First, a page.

Make some notes about the questions that were asked and how you answered them while the interview is still fresh in your memory. This will help you prepare even better for future interviews.
There are three potential outcomes:
• Success – if you’re offered the job, make sure it’s right for you by discussing it with friends and family, and double-check details such as the salary before deciding whether to accept.
• Rejection – if you’re unsuccessful, don’t be too downhearted as graduate employers receive large numbers of applications for every role. Email the company to thank them for the opportunity and request feedback from your interview so that you can improve your performance next time.
• Further steps – interviews are typically the final stage in the application process, but if the employer has not been able to make a decision you may be asked back for a second interview.
4 ways to make a good impression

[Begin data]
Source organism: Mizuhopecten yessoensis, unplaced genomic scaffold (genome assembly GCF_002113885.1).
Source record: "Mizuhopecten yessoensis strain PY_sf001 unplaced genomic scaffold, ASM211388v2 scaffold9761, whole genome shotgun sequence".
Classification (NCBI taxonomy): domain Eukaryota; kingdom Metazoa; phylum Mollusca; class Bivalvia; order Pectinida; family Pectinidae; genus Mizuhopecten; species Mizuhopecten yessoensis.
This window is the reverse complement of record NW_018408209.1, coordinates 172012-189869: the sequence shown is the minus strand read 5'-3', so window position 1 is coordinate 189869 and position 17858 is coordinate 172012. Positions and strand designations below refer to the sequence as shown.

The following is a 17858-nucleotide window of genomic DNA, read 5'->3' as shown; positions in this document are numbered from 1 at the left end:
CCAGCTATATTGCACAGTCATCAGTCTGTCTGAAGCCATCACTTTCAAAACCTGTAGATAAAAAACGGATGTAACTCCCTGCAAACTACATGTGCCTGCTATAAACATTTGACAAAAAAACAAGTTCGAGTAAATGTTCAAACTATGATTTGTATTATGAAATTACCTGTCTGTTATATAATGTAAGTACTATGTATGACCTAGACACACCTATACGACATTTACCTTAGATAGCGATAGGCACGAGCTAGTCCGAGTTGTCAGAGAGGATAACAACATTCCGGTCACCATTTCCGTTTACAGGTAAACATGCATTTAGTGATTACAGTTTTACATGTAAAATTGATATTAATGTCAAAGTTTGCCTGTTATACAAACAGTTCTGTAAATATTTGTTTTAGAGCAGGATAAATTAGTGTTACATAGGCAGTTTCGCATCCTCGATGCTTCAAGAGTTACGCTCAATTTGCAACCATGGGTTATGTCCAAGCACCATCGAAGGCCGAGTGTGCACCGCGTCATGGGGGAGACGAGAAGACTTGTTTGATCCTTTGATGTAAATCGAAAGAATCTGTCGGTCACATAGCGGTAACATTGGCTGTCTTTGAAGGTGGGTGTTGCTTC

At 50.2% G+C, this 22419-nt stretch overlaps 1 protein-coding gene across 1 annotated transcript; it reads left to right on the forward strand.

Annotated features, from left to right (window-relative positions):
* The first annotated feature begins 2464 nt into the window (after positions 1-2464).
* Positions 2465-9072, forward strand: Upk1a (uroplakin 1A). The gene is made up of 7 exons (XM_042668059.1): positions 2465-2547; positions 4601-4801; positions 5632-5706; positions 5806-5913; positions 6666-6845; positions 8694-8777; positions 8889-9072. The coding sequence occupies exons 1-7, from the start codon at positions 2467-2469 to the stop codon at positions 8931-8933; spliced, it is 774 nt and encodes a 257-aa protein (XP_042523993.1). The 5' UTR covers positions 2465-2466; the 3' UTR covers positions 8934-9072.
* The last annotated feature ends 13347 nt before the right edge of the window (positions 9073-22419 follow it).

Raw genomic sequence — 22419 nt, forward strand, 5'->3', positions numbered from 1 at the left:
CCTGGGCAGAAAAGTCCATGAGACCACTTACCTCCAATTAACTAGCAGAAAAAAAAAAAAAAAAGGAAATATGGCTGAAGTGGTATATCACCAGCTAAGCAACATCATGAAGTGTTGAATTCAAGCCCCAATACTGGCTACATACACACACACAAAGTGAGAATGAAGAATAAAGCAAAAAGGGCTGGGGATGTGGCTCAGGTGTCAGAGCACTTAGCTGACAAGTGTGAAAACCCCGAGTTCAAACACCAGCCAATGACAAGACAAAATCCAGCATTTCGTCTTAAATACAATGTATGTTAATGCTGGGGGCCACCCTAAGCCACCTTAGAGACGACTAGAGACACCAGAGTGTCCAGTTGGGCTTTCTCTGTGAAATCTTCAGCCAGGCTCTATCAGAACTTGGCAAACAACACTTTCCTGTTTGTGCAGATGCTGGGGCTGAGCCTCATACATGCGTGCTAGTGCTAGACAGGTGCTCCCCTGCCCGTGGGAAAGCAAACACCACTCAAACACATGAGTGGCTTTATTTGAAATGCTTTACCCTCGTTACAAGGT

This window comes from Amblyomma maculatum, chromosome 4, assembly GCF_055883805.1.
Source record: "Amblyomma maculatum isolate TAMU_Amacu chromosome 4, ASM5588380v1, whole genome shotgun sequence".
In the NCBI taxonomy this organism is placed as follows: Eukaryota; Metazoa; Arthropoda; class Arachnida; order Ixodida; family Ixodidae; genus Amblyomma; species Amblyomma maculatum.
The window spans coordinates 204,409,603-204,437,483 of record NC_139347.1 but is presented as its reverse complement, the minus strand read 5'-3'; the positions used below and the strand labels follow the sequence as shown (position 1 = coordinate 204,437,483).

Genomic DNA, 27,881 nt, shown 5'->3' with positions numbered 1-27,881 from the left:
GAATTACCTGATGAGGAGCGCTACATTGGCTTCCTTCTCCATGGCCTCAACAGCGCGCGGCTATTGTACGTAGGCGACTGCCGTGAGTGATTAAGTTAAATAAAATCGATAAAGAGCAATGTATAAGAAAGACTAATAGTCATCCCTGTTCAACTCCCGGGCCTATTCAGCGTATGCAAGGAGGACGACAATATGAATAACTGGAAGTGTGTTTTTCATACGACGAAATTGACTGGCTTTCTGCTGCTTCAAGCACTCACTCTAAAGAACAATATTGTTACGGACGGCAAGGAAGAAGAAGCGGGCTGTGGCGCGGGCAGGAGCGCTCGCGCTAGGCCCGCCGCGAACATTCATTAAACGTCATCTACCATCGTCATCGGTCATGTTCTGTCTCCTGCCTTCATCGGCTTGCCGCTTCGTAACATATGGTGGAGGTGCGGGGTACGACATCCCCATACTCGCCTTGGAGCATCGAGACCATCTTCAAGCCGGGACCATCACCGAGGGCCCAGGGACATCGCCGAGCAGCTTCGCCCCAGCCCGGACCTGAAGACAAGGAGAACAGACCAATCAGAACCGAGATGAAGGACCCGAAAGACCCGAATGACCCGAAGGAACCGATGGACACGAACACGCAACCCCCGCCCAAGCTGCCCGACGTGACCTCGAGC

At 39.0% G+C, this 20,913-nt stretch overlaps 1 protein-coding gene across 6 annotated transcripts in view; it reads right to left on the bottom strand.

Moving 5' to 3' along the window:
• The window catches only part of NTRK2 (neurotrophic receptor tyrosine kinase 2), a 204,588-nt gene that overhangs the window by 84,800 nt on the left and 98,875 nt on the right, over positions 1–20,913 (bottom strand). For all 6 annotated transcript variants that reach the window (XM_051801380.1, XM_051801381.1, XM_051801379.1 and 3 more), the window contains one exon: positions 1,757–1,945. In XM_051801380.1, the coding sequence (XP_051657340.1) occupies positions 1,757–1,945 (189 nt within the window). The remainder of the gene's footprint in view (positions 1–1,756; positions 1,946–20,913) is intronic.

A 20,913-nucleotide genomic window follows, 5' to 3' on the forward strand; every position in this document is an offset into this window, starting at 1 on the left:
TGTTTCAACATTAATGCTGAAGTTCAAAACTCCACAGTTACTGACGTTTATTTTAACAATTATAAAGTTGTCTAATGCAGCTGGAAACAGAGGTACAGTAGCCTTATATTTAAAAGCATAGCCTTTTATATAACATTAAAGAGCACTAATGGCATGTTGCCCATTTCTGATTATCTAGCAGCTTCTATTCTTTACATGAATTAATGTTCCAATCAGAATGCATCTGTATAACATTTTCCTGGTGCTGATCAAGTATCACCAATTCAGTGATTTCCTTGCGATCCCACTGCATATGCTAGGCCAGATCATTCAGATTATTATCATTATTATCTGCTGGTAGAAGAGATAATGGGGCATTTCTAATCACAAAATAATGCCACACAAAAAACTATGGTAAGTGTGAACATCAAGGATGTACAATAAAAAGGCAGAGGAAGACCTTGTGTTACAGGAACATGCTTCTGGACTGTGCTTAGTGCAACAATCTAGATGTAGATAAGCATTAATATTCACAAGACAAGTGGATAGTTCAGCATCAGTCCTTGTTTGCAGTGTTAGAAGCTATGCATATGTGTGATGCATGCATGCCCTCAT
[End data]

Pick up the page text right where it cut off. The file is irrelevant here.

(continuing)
As you’re preparing for the interview, think about ways you can show yourself in a positive light:
- Punctuality – arriving late will increase your stress levels and give the employer a bad first impression, so do your best to arrive in good time.
- Positivity and enthusiasm – be polite and professional with any staff you meet before or after the interview and, if you’re feeling particularly nervous, remind yourself that the worst thing that could happen is not getting the job. During the interview, respond to questions with positive statements, be enthusiastic about the job and avoid badmouthing your previous employers or university tutors.
- Body language – give a firm handshake to your interviewer(s) before and after the session. Once you’re seated, sit naturally without slouching in your chair or leaning on the desk. Throughout the interview, remember to smile frequently and maintain eye contact.
- Clarity – answer all questions clearly and concisely, evidencing your most relevant skills, experiences and achievements. It’s acceptable to pause before answering a difficult question to give yourself thinking time, or asking for clarification if you’re unsure what a question means. When answering, don’t speak too quickly.